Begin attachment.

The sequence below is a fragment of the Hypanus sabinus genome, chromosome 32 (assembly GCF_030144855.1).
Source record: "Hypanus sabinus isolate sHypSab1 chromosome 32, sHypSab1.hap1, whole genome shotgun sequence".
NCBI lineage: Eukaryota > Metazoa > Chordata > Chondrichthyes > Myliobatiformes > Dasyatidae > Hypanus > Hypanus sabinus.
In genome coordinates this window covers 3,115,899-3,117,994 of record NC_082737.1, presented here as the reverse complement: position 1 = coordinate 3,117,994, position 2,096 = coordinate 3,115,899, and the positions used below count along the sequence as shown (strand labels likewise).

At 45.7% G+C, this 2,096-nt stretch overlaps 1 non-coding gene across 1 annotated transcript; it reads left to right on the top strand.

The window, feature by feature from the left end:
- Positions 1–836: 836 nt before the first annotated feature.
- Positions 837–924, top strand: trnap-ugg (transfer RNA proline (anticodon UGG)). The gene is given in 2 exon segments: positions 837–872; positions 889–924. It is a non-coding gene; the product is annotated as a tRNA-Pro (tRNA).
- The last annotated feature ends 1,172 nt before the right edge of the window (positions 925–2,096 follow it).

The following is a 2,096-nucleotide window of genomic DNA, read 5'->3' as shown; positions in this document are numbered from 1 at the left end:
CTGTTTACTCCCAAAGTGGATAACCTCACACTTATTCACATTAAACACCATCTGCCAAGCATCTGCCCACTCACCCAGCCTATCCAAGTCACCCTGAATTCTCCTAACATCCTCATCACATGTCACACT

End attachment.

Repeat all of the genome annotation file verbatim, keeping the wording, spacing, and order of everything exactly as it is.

The sequence below is a fragment of the Hypanus sabinus genome, chromosome 32 (assembly GCF_030144855.1).
Source record: "Hypanus sabinus isolate sHypSab1 chromosome 32, sHypSab1.hap1, whole genome shotgun sequence".
NCBI lineage: Eukaryota > Metazoa > Chordata > Chondrichthyes > Myliobatiformes > Dasyatidae > Hypanus > Hypanus sabinus.
In genome coordinates this window covers 3,115,899-3,117,994 of record NC_082737.1, presented here as the reverse complement: position 1 = coordinate 3,117,994, position 2,096 = coordinate 3,115,899, and the positions used below count along the sequence as shown (strand labels likewise).

At 45.7% G+C, this 2,096-nt stretch overlaps 1 non-coding gene across 1 annotated transcript; it reads left to right on the top strand.

The window, feature by feature from the left end:
- Positions 1–836: 836 nt before the first annotated feature.
- Positions 837–924, top strand: trnap-ugg (transfer RNA proline (anticodon UGG)). The gene is given in 2 exon segments: positions 837–872; positions 889–924. It is a non-coding gene; the product is annotated as a tRNA-Pro (tRNA).
- The last annotated feature ends 1,172 nt before the right edge of the window (positions 925–2,096 follow it).

The following is a 2,096-nucleotide window of genomic DNA, read 5'->3' as shown; positions in this document are numbered from 1 at the left end:
CTGTTTACTCCCAAAGTGGATAACCTCACACTTATTCACATTAAACACCATCTGCCAAGCATCTGCCCACTCACCCAGCCTATCCAAGTCACCCTGAATTCTCCTAACATCCTCATCACATGTCACACT